Website Management

Website development is available to departments, colleges, business units and centers. Web development service includes web strategy, design, development, content production, analytics and support. The web content management system (CMS) used at UW-Whitewater is Ingeniux.

For instructional, organizational and personal websites there is Blogs@uww, powered by WordPress. 

Please see the chart below for information to include in your request.

Types of RequestContactInformation to Include
Web access Helpdesk Supervisor's name. We will need the supervisor to approve the request for your access.
New website Web Project Request form Fill in the information required in the Web Project Request form.
Updates to a current website Helpdesk Include the exact URLs and updates needed
Consultation Helpdesk Include additional details of your areas of interest

Training & Documentation

Please contact the Helpdesk at 262-472-HELP(4357) or via email at helpdesk@uww.edu if you would like additional training.

When creating content for the web, there are many important considerations. From design to structure, tone of voice to visuals, every element works together to enhance or detract from the experience for the site’s visitors. For example, using the Heading 4 style at the beginning of a page (like this!) acts as a nice transition between the title and the page copy, as well as highlighting important points from the outset.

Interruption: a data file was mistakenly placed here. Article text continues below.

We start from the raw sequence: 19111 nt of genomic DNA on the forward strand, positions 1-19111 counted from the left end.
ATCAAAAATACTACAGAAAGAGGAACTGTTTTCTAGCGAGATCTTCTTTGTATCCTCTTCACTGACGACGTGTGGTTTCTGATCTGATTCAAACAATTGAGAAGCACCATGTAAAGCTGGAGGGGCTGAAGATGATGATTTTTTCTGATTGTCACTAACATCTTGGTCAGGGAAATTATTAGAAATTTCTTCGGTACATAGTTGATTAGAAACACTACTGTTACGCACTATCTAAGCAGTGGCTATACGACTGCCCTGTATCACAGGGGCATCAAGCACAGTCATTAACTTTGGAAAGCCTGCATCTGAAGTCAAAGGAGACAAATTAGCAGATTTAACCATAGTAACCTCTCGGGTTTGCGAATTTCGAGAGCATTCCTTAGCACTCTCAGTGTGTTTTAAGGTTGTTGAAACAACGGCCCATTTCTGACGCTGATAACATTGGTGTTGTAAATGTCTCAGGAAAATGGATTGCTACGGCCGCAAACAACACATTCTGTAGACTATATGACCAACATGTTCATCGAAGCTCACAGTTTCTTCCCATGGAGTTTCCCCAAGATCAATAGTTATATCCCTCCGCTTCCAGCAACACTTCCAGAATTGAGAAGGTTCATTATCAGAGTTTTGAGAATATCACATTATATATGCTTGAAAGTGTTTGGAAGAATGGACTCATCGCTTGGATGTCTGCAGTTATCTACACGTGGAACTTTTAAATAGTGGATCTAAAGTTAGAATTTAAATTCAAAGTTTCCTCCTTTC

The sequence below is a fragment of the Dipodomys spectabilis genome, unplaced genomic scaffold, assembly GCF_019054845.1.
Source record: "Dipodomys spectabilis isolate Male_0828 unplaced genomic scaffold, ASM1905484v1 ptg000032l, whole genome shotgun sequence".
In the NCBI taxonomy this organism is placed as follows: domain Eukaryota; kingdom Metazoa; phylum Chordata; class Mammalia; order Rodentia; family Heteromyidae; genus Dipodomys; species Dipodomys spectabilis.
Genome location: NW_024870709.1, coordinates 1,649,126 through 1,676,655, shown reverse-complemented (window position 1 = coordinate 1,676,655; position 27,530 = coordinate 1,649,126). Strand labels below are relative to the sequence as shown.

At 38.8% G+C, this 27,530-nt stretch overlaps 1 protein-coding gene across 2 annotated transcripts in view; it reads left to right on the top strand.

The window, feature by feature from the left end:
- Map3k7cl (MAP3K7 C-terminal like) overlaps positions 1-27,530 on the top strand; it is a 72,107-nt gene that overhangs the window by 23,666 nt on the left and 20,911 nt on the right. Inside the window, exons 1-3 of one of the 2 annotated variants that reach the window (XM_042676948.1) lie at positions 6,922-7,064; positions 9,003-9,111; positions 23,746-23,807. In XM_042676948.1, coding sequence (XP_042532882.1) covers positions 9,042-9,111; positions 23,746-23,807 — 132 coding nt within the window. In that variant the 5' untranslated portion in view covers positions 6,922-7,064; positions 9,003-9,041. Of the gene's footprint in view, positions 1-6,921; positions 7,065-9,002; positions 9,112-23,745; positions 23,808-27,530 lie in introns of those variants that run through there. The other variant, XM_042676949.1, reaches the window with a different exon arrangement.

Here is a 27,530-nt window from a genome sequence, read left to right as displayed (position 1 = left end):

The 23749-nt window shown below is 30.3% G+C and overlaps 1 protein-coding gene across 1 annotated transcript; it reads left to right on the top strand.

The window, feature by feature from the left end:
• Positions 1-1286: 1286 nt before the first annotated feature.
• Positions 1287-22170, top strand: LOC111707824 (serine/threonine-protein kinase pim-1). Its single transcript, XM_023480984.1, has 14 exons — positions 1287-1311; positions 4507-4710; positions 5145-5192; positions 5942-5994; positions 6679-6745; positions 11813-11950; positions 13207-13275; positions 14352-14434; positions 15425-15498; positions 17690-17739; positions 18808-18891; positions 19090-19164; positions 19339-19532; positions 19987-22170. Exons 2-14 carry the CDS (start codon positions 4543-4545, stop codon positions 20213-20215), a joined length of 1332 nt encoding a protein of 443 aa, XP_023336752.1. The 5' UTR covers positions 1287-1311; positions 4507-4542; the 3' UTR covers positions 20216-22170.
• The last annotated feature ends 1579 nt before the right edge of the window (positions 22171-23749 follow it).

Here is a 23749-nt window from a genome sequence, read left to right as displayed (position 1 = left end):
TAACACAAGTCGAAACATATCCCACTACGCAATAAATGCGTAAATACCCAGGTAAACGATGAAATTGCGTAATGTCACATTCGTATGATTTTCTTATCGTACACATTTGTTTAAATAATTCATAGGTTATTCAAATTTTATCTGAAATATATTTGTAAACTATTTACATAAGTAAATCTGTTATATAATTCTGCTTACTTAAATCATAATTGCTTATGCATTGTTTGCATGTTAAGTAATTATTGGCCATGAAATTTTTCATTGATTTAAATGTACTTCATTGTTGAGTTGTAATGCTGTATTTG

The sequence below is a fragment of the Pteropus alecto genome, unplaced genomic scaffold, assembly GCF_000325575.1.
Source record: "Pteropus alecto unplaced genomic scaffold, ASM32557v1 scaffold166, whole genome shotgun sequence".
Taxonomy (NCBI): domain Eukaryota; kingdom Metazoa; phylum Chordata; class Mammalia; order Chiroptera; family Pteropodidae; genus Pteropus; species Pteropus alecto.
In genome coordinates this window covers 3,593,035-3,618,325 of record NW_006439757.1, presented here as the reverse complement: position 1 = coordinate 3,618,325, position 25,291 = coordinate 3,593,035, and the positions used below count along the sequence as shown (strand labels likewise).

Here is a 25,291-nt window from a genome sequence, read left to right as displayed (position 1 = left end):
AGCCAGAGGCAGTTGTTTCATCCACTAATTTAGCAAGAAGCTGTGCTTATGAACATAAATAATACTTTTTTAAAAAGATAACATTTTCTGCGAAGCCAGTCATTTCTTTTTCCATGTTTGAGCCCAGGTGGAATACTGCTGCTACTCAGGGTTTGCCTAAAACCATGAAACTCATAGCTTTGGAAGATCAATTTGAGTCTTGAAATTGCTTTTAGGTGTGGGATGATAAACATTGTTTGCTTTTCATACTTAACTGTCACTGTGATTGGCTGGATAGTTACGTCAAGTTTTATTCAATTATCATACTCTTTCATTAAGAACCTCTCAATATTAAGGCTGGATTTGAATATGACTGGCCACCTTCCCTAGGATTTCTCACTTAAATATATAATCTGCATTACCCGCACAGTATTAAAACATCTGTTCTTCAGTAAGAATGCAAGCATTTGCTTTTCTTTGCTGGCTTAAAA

This page will summarize key points from the [web content creation guide] and show them in use by utilizing various style elements to illustrate the best practices from that document. Additionally, you will want to visit the [web content style guide] for a comprehensive listing of the various style elements at your disposal when creating your web pages.

Section One (Using Heading 2) - Goals, Goals, Goals

There are two important goals to take into account when building web pages and sites - the goals of the users and your goals as a web content producer. (Just a quick aside - doesn’t this paragraph text look nice? That’s what you’ll see when you create your pages!) Understanding the goals of the user and finding ways to align them with your goals is key to a successful website.

Sub-Section (Using Heading 3) User Goals and Behaviors

People who come to your website come for a very specific reason. It may be to learn more, to buy, to inquire or any number of things. When they get to your site, they are going to look for that “one thing” right away and, if they don’t find it quickly, they will move on. So they skim.